An interactive whiteboard is electronic display media that is connected to a computer and a projector to enable a group of people to all view the content of a computer screen at the same time. The whiteboard is placed on a wall or a floor-stand and the computers desktop is projected onto the whiteboard via the projector.
The user controls the computer via the whiteboard using a pen, finger or another device. This allows the teacher or person delivering the training course a greater degree of versatility and interaction during the lesson or training session with pupils, students or trainees.
In a lot of schools whiteboards have become so popular they have replaced the traditional blackboard. In the work environment whiteboards are used in training rooms, board rooms, work groups and any other situation where it’s important for information to be delivered to a group of people at the same time.
Interactive whiteboards come in a range of sizes and specifications. Some allow use by a single user only, whilst others can be controlled by multiple users at the same time. Most interactive whiteboards include software such as maths tools, sounds, templates, and gesture touch applications. These tools really help to make learning a lot of fun and allow the teacher or trainer to provide immediate feedback to the pupils or trainees.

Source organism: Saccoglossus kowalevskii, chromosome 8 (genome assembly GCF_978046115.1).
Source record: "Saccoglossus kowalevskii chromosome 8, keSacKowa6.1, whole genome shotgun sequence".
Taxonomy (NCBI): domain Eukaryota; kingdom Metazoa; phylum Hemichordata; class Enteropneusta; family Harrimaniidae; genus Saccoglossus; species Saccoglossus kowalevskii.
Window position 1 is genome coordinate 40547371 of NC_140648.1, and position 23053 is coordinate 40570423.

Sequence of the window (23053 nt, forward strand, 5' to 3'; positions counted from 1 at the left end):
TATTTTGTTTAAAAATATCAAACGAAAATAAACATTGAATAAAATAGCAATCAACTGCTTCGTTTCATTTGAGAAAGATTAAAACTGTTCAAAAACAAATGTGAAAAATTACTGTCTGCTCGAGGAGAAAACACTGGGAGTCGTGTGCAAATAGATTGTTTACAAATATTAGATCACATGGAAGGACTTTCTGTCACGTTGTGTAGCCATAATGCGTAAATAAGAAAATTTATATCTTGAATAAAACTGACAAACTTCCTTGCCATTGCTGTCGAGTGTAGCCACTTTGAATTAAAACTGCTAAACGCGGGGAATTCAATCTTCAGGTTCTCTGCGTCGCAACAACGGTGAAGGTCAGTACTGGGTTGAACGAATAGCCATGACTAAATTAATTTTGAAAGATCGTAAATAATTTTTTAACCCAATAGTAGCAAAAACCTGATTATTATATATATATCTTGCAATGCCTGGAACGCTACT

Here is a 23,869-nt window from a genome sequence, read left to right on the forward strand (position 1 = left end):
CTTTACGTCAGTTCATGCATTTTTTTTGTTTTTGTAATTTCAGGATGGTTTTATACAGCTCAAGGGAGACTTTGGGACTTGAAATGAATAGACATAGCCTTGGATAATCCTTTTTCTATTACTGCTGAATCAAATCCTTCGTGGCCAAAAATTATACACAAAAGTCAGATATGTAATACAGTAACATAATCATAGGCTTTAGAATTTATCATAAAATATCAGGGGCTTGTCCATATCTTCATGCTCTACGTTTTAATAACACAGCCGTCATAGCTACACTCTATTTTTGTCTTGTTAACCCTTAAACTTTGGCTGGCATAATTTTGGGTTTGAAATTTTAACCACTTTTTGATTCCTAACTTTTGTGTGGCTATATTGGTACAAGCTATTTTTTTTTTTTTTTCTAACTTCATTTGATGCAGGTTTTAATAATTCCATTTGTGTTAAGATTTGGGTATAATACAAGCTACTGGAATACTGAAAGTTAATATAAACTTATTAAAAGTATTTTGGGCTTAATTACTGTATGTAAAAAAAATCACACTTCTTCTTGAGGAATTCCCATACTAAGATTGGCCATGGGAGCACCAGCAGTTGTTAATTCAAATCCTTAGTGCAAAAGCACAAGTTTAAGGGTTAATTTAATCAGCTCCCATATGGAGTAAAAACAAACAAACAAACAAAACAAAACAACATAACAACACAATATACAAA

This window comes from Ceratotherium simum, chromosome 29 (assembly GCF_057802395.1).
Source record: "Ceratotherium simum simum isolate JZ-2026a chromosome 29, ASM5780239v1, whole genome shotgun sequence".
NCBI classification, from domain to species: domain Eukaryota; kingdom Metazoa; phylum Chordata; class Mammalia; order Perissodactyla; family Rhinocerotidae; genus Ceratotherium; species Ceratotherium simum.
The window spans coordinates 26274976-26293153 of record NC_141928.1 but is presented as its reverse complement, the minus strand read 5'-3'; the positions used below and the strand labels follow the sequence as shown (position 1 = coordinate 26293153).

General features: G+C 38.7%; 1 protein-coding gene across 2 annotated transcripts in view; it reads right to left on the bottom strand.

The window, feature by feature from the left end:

They also encourage learners to ask questions and can develop good working relationships with each other.
Some whiteboard manufacturers restrict software compatibility so only their own works on their whiteboards. This is not a bad thing, especially in the case of the major companies in the interactive learning sector, but it is something to take into consideration when during the research stage.
There are a number of benefits to using a whiteboard:
- Learners easily absorb more information compared to lecture-style teaching/delivery
- They encourage group participation and discussion which frees concentration from note taking
- The teacher/trainer can provide quick and rapid feedback to ensure all learners have a full understanding of the topic
- They encourage team-work in group situations
- Lessons/tutorials/presentations can be stored and viewed at any time (useful for providing retrospective lessons/tutorials/presentations)
As well as being an educational tool to deliver lessons and information to people in the room where the whiteboard is situated, they can also be used for long distance learning or communication. The in-built tools of some interactive whiteboards allow users to draw circles or arrows on the screen to highlight points of interest. Some of the more advanced whiteboards allow all users to not only see program documents like Word or Excel, but to make changes to the document too.